Six exceptional keynotes and around 70 speakers. Registration closes soon for the event 1–3 September 2021 + 9 days catch-up.
Online international conference between the National University of Ireland Galway / Ollscoil Na Héireann Gaillimh, The Irish Philosophical Society / Cumann Fealsúnachta Na Héireann, and the British Society for Phenomenology.
This conference explores the question of the future from phenomenological and other philosophical perspectives. There will be papers on various aspects of this question, whether ontological, ethical, aesthetical, epistemological, and in relation to political theory, gender theory, critical race theory, ecology, philosophy of religion, philosophy of science, and analytic philosophy.
> Prof. Andrew Benjamin (Distinguished Professor of Architectural Theory at the University of Technology, Sydney; Emeritus Professor of Philosophy and Jewish Thought at Monash University): “Future as Suspension”
> Prof. Rebecca Braun (Executive Dean of the College of Arts, Social Sciences & Celtic Studies, NUIG; Director of the Institute for Social Futures, Lancaster University 2017-2020): “Literary Futures: What Fiction can Tell Policy Makers”
> Prof. Shaun Gallagher (Lillian and Morrie Moss Professor of Philosophy, The University of Memphis; Professorial Fellow, SOLA, University of Wollongong): “The Future As Action”
> Fiona Hallinan (Artist, researcher, and co-founder of the Department of Ultimology; PhD student at LUCA School of Arts, KU Leuven, Ghent, Belgium): “On Ultimology, or the study of endings”
> Prof. Sara Heinämaa (Professor of Philosophy, Academy Professor 2017–2021, Department of Social Sciences and Philosophy, University of Jyväskylä, Finland): “Phenomenology as Vocation: A Project Instituted by the Will for a Future”
> Dr Alessandro Salice (Lecturer in Philosophy, Department of Philosophy, University College Cork, Ireland): “Realist Phenomenology: A Plaidoyer”
So much human emotion, thought, and action is orientated to the future. Hopes and fears, plans and strategies, promises and interventions, derive their meaning from future intentions. However, as philosophers from Aristotle to Heidegger have pointed out, the future is that which is not yet. The future does not exist, tomorrow never comes. Therefore, the question arises as to how we should understand the future. Is the future simply non-being at the limits of the present? If so, does the present have any real connection with a putative future that does not yet exist? The founder of phenomenology, Edmund Husserl, in tackling such questions stressed the future as an aspect of the present. In his terms, each present consciousness is characterized by protention, in other words, the anticipation of a future not as actively planned or envisaged but as passively expected. The present is not an abstract moment but a flow of past and future intentional directions.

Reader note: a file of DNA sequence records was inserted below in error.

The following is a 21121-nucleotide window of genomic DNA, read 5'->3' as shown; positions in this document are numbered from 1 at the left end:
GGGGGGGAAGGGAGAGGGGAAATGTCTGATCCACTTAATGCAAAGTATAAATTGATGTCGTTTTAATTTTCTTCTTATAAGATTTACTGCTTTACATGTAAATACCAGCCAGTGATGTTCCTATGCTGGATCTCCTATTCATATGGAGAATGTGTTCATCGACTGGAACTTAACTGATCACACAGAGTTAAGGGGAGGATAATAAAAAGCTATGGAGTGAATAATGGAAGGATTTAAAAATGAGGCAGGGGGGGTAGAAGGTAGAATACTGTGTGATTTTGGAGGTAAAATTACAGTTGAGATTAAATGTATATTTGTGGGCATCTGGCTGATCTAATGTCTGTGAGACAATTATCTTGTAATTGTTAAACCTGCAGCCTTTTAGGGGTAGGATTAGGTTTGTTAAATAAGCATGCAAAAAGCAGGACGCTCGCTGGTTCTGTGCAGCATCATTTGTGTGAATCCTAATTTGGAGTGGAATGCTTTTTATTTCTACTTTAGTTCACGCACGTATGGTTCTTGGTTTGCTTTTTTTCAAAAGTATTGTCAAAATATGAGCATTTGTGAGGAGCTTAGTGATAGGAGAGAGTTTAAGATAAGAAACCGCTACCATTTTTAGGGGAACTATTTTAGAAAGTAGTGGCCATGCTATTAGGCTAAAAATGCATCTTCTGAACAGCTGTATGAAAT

This conference seeks to contribute to understanding the future as a present concern both with respect to the underlying issues of temporal orientation and the pressing questions of today as we face into an increasingly uncertain future.
The conference will take place on a dedicated online conference platform with video, Zoom, and chat forums accessible only by registered participants. Invited speakers will be streamed live over Zoom and will include time for managed Q&As. Panel speaker presentations will be pre-recorded videos of 20 minutes with Q&As via a chat forum. The event will be scheduled according to a timetable over the three days of the conference; after that the conference platform will remain open for 9 days so everyone will be able to see everything they wish and rewatch and discuss presentations over an extended period. Check out the feedback for the 2020 online conference to see what participants thought of this setup.
- Free to members of the BSP and IPS.
- Non-members of the IPS and BSP can become members by either joining the BSP or joining the IPS during the registration process.
Registration closes Sunday 22 August 2021. Find out more: